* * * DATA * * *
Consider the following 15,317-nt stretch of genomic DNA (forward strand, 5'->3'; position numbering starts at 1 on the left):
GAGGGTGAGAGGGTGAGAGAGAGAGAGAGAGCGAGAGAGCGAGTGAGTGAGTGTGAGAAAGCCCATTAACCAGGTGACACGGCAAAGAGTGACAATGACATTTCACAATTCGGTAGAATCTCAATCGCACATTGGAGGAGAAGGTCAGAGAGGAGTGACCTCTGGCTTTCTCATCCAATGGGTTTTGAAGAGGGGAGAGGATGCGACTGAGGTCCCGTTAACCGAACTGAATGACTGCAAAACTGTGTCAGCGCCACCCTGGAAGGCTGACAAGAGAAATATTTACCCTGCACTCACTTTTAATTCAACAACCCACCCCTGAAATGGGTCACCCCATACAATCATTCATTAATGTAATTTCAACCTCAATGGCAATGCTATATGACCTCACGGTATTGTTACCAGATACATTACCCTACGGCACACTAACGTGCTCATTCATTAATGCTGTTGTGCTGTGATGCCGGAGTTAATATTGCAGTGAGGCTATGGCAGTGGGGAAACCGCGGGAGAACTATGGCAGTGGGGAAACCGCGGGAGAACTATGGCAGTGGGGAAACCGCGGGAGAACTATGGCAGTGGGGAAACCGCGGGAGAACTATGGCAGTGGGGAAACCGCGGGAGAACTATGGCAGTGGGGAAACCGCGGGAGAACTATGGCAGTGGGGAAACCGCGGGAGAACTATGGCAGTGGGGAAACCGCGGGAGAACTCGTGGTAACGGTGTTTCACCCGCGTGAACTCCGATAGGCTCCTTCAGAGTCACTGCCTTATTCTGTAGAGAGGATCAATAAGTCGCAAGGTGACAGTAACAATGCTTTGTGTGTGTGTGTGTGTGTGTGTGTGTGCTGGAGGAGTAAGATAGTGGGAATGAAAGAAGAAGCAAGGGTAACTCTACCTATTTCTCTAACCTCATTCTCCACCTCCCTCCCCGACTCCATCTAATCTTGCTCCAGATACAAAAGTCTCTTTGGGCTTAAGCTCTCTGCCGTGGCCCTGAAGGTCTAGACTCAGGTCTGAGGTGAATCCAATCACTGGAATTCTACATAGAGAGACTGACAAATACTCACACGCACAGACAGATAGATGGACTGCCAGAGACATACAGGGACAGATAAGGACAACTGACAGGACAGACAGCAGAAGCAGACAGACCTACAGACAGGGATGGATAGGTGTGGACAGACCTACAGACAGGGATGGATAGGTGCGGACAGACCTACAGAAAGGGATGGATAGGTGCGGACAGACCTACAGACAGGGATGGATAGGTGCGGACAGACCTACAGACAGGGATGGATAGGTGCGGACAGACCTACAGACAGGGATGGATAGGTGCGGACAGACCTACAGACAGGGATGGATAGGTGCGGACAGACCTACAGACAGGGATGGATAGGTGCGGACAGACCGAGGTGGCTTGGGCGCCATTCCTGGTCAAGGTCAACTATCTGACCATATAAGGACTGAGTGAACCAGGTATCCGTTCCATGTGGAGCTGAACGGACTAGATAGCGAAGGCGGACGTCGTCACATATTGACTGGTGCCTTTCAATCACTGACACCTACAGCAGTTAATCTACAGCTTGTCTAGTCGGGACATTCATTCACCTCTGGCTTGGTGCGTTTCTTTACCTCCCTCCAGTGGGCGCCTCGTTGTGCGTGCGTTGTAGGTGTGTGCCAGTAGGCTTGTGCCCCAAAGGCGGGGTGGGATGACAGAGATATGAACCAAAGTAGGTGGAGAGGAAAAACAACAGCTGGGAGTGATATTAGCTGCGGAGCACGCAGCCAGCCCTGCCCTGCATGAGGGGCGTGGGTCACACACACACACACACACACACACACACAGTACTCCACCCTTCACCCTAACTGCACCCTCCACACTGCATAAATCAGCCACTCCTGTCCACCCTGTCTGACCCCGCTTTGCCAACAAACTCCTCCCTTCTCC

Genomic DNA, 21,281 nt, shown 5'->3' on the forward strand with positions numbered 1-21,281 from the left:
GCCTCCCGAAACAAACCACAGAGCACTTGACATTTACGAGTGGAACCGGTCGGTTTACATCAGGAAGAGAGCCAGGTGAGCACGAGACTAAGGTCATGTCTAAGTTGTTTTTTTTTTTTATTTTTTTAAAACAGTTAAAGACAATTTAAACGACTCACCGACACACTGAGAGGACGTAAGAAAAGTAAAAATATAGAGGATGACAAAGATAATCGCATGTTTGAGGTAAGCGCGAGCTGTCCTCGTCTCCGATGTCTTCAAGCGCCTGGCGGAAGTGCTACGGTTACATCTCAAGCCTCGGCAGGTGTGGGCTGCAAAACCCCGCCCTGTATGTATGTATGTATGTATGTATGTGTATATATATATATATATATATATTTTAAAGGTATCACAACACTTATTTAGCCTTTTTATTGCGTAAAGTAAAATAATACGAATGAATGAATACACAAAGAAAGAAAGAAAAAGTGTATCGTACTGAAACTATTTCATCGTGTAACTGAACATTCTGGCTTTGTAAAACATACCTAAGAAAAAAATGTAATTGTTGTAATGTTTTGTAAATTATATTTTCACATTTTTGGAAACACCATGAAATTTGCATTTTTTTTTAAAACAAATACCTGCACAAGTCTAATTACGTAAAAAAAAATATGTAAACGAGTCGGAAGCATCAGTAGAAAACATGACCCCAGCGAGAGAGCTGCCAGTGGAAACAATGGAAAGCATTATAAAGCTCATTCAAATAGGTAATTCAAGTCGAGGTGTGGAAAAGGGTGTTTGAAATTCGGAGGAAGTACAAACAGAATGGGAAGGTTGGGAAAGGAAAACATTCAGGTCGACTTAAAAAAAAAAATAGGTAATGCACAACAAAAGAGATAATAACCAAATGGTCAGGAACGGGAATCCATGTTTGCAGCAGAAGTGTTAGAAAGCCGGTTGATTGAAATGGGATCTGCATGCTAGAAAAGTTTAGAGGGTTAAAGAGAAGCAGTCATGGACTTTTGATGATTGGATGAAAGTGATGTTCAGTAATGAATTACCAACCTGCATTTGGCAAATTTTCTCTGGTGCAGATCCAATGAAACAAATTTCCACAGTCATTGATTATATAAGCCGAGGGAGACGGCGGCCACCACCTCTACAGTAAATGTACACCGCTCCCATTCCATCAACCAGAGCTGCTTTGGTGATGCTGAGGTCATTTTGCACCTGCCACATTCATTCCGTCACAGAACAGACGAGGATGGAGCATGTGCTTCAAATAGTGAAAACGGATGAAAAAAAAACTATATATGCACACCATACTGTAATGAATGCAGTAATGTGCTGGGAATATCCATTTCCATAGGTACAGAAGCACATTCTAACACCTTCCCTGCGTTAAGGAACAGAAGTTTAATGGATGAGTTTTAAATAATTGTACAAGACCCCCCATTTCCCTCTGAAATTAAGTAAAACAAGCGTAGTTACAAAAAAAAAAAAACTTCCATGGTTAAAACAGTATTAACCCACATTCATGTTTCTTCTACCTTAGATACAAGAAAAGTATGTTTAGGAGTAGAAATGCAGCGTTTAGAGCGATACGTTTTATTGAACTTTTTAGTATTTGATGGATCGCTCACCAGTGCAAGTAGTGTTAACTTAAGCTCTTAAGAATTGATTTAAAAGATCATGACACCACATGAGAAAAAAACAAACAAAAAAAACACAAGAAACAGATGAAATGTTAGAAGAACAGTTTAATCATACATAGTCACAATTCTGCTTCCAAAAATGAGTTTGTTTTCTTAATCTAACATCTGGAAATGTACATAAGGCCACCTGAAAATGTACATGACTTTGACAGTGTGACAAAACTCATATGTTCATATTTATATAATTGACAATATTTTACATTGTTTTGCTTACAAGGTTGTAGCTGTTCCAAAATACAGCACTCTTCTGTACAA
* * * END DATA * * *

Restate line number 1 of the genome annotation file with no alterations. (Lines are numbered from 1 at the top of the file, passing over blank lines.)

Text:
Consider the following 15,317-nt stretch of genomic DNA (forward strand, 5'->3'; position numbering starts at 1 on the left):